Moss is the single cutest game I have ever played.

I was not prepared for just how small Quill is. Yes, Moss’s protagonist is a mouse, but until you put the VR headset on it’s difficult to comprehend what that really means.

The game, recognising the unique mechanical opportunities provided to it by virtual reality, casts you as a human-sized helper, looking down on Quill’s tiny world. Though you do control her, you also embody the “Reader”, who can grab objects and enemies from within the level. By moving your head and your hands, you interact with each beautiful, detailed diorama, thereby guiding Quill on her journey.

This sense of scale, then, isn’t only a quirk of the fact that this is a VR game (though I’m still not past the stage of wanting to reach out and touch things from virtual reality). Instead, it’s an integral part of the experience. Peering around corners will reveal collectibles; reaching out for blocks will allow you to open up platforming paths; grabbing and manipulating enemies can solve puzzles or aid Quill in combat. It’s a mechanic that only works because Moss understands that VR makes you present in the game in a way that you aren’t in traditional games – and it ties that into everything from mechanics to story.

A Silent Helper

Quill herself knows you are there, and you can touch her, too. Doing so can heal any injury she may have taken, or, if she’s fine, counts as a kind of petting. Quill will lean into you with a satisfied expression, and you can feel her heartbeat in the controller. Did I mention that this game is adorable?

That ghostly face is you, just in case you ever wanted to star in a Studio Ghibli film

Though she is tiny, and without the ability to speak, Quill’s animations relay incredible amounts of information and personality. Asking her to jump up from a ledge where there is nothing to grab will elicit a shrug; getting stuck on a puzzle will lead her to hint at the solution with charade and sound effect; succeeding will lead her to ask for a high five.

There are even moments where Quill uses American Sign Language. One of these is a key emotional crescendo, and though the game has excellent narration throughout, seeing her directly communicate, beyond her usual miming, is special.

Fantasy storybook

Said crescendo is part of a standard fantasy story that is often doled out by placing the player in a grand cathedral, literal storybook in front of them. Turning the pages leads to narration and little two dimensional pictures of Quill and the other characters move about on the page.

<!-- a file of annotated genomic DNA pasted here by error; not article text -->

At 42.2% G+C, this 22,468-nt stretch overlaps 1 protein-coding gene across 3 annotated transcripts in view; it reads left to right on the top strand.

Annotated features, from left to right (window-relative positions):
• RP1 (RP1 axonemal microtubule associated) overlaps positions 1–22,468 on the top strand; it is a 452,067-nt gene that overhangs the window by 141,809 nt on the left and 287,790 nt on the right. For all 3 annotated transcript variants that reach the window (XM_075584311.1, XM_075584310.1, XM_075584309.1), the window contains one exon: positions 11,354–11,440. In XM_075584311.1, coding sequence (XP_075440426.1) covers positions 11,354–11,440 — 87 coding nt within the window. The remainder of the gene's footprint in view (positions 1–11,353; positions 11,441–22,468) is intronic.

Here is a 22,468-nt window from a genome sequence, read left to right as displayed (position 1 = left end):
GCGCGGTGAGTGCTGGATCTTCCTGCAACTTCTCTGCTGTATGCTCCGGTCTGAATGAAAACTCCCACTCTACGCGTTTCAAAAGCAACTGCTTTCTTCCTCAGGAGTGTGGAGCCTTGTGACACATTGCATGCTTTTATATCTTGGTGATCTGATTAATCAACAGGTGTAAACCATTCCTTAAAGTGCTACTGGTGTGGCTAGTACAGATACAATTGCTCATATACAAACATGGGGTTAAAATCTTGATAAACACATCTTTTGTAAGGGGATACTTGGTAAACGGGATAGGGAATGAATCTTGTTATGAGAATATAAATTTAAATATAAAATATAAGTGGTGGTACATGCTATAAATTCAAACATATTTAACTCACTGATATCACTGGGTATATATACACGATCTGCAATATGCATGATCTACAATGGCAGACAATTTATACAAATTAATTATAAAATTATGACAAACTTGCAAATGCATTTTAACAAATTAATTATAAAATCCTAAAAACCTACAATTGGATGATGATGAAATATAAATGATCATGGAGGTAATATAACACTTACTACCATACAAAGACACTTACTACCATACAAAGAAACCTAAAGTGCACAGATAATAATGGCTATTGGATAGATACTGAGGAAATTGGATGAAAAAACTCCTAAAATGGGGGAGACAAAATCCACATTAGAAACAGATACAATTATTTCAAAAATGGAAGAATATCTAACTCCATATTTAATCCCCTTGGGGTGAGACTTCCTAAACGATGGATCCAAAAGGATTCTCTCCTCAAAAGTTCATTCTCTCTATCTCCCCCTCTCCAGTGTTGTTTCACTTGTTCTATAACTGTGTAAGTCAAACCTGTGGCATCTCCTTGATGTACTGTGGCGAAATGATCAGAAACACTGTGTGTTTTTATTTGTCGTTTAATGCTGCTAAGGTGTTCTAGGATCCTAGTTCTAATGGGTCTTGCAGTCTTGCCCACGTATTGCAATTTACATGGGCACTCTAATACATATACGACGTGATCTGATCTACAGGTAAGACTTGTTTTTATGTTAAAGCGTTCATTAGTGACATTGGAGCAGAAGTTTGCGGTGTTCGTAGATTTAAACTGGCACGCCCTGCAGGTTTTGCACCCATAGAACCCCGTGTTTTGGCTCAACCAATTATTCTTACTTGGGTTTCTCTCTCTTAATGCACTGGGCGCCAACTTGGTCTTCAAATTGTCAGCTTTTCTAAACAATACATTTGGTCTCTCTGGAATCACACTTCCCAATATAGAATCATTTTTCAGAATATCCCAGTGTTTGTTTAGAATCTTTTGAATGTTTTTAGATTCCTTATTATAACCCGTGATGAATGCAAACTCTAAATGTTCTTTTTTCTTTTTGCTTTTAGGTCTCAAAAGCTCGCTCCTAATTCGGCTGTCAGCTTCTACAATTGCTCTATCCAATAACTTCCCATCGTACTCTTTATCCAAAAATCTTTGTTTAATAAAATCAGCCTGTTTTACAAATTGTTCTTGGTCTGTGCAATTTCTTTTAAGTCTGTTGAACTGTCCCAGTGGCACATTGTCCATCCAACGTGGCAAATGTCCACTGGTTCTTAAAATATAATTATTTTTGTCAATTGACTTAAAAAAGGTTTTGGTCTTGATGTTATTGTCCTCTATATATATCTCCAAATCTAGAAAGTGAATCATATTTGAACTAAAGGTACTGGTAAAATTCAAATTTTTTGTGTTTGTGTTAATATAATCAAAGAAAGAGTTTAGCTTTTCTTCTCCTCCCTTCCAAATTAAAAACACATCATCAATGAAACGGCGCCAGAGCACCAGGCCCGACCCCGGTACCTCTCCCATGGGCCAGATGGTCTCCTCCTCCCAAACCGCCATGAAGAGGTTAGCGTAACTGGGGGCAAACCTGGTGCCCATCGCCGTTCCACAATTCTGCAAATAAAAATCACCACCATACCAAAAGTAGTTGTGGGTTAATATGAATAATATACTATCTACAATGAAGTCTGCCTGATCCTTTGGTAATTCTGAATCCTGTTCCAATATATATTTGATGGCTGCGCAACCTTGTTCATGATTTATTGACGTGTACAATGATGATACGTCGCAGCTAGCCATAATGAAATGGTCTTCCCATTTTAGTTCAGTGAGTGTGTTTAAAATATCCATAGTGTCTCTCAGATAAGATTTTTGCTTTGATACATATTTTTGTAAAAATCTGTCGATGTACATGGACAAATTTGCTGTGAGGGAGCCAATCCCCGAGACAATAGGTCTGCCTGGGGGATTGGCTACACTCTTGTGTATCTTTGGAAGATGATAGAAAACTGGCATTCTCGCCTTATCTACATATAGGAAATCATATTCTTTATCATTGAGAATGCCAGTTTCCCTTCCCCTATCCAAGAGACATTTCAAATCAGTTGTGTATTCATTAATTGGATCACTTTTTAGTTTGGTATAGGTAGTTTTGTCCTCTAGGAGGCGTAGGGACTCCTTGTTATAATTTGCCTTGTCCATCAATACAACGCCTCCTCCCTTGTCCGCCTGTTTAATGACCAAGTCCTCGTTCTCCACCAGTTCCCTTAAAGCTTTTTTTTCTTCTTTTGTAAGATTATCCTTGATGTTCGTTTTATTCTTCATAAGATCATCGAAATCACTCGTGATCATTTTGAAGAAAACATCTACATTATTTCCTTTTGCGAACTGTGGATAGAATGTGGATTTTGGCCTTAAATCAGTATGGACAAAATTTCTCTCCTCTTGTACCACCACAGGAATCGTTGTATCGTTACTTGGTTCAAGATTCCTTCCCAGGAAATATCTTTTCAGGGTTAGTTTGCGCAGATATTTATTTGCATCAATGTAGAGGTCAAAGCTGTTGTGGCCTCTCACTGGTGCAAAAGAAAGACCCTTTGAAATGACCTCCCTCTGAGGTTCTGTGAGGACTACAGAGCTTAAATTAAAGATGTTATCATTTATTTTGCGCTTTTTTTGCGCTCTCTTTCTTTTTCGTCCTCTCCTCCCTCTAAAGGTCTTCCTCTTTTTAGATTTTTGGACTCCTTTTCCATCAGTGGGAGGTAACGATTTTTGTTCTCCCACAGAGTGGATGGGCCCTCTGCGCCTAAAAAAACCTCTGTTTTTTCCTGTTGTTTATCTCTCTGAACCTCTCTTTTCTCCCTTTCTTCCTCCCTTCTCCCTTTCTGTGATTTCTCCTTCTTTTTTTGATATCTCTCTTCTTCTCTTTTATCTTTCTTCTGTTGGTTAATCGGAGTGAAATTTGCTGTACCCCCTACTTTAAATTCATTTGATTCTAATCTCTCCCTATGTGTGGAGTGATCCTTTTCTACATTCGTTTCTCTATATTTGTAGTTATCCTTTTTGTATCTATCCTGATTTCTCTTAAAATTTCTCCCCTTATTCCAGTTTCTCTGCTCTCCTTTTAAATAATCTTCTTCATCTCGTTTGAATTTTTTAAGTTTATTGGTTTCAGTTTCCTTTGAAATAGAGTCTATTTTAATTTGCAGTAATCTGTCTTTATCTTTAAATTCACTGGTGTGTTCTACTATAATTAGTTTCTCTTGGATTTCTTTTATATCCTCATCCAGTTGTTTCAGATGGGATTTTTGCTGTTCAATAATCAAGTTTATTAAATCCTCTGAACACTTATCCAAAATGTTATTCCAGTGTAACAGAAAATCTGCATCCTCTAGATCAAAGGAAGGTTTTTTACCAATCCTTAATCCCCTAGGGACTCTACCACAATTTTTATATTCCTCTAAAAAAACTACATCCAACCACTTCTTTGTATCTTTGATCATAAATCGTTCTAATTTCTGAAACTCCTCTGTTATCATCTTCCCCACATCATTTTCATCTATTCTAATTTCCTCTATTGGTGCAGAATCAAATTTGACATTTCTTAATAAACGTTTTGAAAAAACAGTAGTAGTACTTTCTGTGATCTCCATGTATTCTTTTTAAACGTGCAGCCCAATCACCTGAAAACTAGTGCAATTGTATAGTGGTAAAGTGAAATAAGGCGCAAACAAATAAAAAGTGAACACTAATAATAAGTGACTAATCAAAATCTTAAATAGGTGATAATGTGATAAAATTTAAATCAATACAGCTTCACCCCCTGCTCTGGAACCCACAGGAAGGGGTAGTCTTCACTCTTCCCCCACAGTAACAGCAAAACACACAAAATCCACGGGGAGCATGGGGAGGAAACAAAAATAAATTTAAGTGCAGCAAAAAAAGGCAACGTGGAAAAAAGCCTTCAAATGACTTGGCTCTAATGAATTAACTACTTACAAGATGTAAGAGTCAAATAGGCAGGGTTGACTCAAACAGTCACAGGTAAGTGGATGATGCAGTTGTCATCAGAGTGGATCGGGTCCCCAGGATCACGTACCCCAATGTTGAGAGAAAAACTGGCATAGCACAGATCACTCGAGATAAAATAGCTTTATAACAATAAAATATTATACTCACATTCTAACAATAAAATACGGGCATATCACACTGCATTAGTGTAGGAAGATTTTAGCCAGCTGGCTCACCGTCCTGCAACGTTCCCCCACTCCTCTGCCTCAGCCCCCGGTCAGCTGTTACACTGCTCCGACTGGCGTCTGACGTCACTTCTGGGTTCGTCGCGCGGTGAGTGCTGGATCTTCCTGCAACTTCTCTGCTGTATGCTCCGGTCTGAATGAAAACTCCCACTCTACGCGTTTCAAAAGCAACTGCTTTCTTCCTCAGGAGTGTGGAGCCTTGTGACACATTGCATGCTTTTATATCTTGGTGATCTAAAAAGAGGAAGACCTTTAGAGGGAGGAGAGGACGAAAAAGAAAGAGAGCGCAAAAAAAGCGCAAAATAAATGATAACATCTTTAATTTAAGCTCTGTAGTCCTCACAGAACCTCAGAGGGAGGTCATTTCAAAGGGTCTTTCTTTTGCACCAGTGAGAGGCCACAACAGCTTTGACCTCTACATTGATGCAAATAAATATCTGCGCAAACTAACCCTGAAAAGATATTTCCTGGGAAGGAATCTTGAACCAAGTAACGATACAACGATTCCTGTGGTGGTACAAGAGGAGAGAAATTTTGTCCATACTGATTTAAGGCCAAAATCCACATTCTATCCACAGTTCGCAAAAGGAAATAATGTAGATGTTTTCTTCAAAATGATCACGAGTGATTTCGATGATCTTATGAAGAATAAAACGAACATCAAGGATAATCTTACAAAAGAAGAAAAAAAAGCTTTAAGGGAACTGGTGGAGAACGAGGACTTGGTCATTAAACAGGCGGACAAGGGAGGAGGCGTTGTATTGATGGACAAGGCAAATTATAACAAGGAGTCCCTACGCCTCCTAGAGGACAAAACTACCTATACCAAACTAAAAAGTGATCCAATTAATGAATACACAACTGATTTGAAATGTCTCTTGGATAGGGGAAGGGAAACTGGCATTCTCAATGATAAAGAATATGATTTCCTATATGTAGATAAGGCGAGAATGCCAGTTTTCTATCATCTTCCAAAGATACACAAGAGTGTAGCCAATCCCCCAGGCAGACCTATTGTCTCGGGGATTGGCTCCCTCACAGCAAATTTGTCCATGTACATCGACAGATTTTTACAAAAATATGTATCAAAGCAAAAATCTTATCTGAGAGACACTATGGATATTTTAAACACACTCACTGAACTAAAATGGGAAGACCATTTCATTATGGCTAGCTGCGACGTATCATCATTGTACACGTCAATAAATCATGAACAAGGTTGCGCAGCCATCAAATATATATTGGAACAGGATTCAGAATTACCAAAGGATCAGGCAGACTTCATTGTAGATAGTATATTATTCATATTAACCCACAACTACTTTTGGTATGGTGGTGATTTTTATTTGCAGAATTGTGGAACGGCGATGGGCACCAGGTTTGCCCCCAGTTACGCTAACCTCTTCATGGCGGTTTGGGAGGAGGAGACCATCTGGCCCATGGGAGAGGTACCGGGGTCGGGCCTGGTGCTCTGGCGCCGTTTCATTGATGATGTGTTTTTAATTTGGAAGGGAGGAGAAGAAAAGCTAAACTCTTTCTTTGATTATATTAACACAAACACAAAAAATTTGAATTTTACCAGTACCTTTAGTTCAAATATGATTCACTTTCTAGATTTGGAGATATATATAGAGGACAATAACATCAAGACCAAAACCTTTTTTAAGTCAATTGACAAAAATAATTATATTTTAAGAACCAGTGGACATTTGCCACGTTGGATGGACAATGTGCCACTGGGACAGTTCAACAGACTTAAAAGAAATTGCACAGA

It’s a clever way to pack in the narrative, but falls flat compared to the tangible world laid out before you in between these sections. I don’t especially remember the intricacies of the story beyond the fantasy premise and Quill’s personal journey to find her uncle. It simply wasn’t as captivating as the plants and tiny statues and picture perfect miniature houses that actually kept me engaged with the world.

The story also ends very abruptly. After a brief section in which you suddenly need to make very quick, accurate jumps – something that isn’t necessary in any other areas and isn’t always made easy by the imprecise way that Quill moves – Moss suddenly decides that it’s over, albeit with a tease that Quill has more adventures to come.

It’s not necessarily that I wish it were longer; more that it feels like the first instalment in an episodic game, as though two more four-hour chunks will drop in the next couple of months. Perhaps there will be a sequel, but as it stands now it leaves a sense of open ended unsatisfaction.

Interactive toy box

 Yet it wasn’t the story that drew me into Moss, it was the world and the way it placed me in it. Every detail, from sorrel on the ground to looming, deadly sentries overhead, remembered that I was a character within the story, and it allowed me to get involved like a child with four arms tinkering with a favourite doll’s house.

moss

It’s in this way that Moss captures the imagination, turning each scene into something not only beautiful but also tangible.

And Quill really is the cutest possible character.


Pros

  • Extremely, extremely cute.
  • Makes smart use of the player and their VR setup
  • Clever combat and puzzle possibilities
  • Excellent voiceover narration

Cons

  • Brief rough platforming sections
  • Abrupt ending

Conclusion

Moss is a wonderful game for anyone who’s made the PSVR investment. Though it is suddenly over, the few hours that it runs are consistently cleverly engrossing, stunningly beautiful, and utterly adorable.

Jay Castello

Jay Castello

Jay is a freelance games writer specialising in intersectional feminist critique, how to improve games and use them to improve the world, and cute dogs. She loves inhabiting digital spaces in all their forms, and being constantly surprised by just how weird and wonderful games can be.
Jay Castello

@jayplaysthings

🌸 video game freelancer 🌸 bylines @pcgamer, @rockpapershot, @eurogamer, etc. 🌸 eternal enthusiast 🌸 queer 🌸 she/her 🌸
"the problem with mercy 1.0 is that she would often just hide to use her ult to maximum effect" https://t.co/ERBWbuYuMK - 5 hours ago
Jay Castello